Prioritizing rest: Why vacation and downtime are crucial for your wellbeing and productivity

‘Rest isn’t just sleeping one night’ – Jeff Cooper, ADD/ADHD & Attention Coach

Nothing is more evocative of summer for me than thinking back to childhood moments of sand castle building. Digging for that just-right moist sand to create the perfect sculpture. Or long, laughter-filled days at the swimming pool with friends and family.

Yet re-creating those carefree days are a struggle. Disconnecting from my to-do list to be in the moment with my kids and family is easier said than done. Whether it’s due to ADHD or just the pressures of modern life is unclear, but I know I’m not alone in this problem. And prioritizing rest is so important from a health and productivity perspective – which is why I go back to my ikigai training to remember just how to recharge my batteries.

woman in brown coat and black pants sitting on brown wooden benchPrioritzing rest and relaxation can be a source of guilt for those with ADHD

A great starting point for inspiration is neuroscientist Ken Mogi’s Five Pillars of Ikigai

The first is Starting Small. Ken Mogi likes to use the example of Anime and Manga businesses, which were set up by fans on a small scale. Their enthusiasm and passion for the genre was obvious in the work they produced, and so their businesses thrived. Moving the concept to vacation time, if you’re struggling with the concept of prioritizing rest, then why not at least go for a walk in a park? Take in some nature and stop to smell the roses. People with ADHD often struggle with guilt when taking time off – so maybe just “start small” and schedule a few hours of leisure time. Let go of the stresses of to-do lists and other commitments, and spend time doing something you enjoy. 

The second is Be In The Here And Now. Be spontaneous and carefree. Tap into your inner child and let go. Remember what it was like to run towards the shore, the wind whipping your hair, the smell and taste of the salty air and the sand beneath your feet. Or if the beach isn’t your thing then head to the mountains and enjoy the majesty of nature. Those of us with ADHD have an especially hard time with this, so a recommendation of mine is to try to schedule a walking mindfulness meditation into your day.  Even if it’s just five minutes, put away your phone and earbuds and tune into how the different parts of your feet feel as they hit the earth and what the city sounds, smells, and looks like as you enjoy your stroll.  Chances are, you’ll notice things you’d never noticed before.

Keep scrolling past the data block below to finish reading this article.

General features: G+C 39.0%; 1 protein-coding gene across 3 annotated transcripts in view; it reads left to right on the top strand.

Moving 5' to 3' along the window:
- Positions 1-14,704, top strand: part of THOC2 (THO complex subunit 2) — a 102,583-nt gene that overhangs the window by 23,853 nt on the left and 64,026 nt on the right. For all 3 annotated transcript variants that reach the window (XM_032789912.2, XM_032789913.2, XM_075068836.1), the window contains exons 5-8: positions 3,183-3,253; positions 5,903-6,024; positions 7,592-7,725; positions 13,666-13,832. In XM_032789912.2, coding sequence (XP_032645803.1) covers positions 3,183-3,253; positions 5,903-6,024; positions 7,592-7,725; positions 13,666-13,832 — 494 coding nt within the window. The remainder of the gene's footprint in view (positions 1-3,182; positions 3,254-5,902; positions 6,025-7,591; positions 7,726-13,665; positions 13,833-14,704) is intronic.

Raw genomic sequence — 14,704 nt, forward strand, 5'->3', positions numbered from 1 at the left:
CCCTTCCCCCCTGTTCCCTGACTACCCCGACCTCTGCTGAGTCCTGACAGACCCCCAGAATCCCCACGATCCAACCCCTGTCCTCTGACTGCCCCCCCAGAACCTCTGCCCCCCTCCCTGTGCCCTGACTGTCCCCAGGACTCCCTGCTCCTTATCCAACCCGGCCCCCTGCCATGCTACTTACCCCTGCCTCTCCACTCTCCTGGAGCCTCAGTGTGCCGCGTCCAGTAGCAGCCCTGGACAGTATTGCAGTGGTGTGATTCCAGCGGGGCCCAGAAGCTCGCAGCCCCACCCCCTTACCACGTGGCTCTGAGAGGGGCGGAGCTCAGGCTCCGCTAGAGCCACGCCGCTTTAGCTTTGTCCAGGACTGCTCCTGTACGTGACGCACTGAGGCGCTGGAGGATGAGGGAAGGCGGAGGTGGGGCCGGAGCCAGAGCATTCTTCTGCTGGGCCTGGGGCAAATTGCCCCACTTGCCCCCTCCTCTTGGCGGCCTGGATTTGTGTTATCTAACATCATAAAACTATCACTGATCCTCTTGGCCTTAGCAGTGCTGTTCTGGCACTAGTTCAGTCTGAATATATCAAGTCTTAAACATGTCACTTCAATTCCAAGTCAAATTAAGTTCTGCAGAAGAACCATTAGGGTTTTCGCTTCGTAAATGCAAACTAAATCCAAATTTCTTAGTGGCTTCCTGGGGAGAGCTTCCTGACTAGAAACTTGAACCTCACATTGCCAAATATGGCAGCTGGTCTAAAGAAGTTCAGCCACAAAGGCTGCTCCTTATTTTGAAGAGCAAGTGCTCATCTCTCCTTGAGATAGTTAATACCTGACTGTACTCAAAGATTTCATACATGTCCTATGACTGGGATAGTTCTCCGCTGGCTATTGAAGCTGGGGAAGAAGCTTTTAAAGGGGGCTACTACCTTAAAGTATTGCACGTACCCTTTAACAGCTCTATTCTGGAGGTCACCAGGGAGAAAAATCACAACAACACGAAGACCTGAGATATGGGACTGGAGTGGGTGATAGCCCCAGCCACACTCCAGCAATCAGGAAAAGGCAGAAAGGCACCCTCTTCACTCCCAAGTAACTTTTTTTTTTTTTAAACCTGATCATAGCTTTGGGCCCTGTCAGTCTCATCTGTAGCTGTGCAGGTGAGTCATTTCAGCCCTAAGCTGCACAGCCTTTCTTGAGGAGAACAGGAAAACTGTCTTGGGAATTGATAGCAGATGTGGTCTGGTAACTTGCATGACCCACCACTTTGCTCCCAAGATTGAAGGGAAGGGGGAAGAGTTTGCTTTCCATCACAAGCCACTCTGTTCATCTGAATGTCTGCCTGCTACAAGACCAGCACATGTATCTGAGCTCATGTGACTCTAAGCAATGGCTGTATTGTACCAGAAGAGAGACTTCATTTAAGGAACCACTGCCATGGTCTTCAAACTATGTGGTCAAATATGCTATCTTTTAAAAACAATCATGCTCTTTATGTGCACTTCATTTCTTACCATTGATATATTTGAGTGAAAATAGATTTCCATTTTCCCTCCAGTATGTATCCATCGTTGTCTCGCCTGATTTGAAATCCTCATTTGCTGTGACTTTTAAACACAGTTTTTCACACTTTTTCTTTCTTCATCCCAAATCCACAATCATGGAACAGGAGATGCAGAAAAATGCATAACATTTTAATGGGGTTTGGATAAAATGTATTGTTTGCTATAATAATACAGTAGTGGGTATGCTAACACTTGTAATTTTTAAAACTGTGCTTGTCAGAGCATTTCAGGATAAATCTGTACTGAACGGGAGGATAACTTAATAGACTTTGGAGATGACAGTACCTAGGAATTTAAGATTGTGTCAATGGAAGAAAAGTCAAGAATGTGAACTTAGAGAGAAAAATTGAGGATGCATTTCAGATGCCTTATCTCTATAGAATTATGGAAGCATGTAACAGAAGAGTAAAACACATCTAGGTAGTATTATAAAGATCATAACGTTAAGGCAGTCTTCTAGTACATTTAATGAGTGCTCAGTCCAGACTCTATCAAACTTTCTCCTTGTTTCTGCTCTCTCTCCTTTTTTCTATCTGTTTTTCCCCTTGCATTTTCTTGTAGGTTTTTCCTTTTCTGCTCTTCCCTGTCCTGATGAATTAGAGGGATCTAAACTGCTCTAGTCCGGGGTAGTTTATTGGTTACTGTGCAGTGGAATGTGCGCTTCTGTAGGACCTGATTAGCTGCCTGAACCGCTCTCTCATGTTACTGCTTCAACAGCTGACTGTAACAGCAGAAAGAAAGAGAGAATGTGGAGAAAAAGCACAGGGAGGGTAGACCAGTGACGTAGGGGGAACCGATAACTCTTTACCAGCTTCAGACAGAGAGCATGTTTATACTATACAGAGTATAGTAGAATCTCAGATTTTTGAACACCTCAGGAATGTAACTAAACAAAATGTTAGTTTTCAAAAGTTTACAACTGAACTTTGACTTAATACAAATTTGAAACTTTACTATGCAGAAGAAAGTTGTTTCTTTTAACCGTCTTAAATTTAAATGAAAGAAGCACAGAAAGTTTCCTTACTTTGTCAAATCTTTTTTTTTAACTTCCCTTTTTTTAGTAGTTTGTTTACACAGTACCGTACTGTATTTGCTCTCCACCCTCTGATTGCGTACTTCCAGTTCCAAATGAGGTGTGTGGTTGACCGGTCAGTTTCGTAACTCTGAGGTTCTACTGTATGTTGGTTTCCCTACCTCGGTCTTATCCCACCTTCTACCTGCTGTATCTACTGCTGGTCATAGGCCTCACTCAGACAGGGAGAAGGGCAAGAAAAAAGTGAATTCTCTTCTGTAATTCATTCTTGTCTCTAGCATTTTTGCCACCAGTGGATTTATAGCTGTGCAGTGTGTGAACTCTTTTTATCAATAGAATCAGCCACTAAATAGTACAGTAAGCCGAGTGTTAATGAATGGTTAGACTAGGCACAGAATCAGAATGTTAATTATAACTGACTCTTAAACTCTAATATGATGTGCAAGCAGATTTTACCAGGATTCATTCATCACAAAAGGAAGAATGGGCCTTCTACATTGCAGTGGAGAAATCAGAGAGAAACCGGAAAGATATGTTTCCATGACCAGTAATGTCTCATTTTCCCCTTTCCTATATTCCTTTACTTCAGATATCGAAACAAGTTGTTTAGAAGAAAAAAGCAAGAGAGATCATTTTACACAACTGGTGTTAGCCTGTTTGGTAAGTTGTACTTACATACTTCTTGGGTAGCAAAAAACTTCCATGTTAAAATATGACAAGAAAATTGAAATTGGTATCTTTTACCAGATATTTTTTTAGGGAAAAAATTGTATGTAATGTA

woman in white long sleeve shirt walking on dirt road between trees during daytimeTry a walking mindfulness meditation to help disconnect from your to-do list. 

Ken Mogi’s third pillar is Harmony and Sustainability. This is about being mindful of how your actions affect those around you and the society at large. From a vacation perspective, this could include being respectful of local cultures and the local environment. You’ll get so much more out of your vacation if you take the time to talk to local people, find out about more about the local history, and be mindful of any environmental impact your trip could have. This can be especially challenging for those of us who struggle with executive functions because ADHD negatively impacts working memory, planning, and prioritizing. The trick is to go back to the first pillar of ikigai and start small and build up from there.

Fourth is Releasing Yourself. Accept who you are. Ken sees this as the ultimate goal for societal harmony. If we love and accept who we are, we’re more likely to accept other people. We can become better versions of ourselves if we no longer constantly compare ourselves to others. Those who aren’t comfortable with themselves tend to be more reactive and angry.  Our experiences, preferences, and personality traits are unique, and we should celebrate them. Embrace your neurodivergence!

Ken’s great tip for achieving this seemingly impossible goal is to aim to meet new people all the time. And then see how you are reflected back to yourself through them. Use them as the mirror that reflects your true self. And what better time to do this than on vacation? Especially if you’re in a different culture than where you regularly live. By meeting people from different places, you can discover more about yourself and gain a deeper understanding of what makes you tick. 

And finally, the fifth pillar is taking  Joy In The Little Things. Whether that’s your first cup of Joe in the morning or taking a walk as the sun comes up. Anything that will give you a little hit of dopamine to get your day off to a great start. On vacation, maybe try something new – a local drink or a yoga session on the beach. 

The real trick is to incorporate these practices after your vacation. Everyone must prioritize rest and downtime, and this is especially important if you live with ADHD.  Remember to take joy in the little things in life – like curiously observing a butterfly or listening to a child sing. Be in the here and now. Accept yourself. Enjoy meeting new people and seeing yourself in their eyes. Live in harmony with your environment and society. But don’t feel like you have to do this all at once! Take baby steps, start small, and you’ll soon see how powerful living your ikigai can be. Most importantly, focus on prioritizing rest. Your body and your mind will thank you.

Feel free to reach out for a free consultation with me to find out more about how ikigai can have a positive impact on your life.

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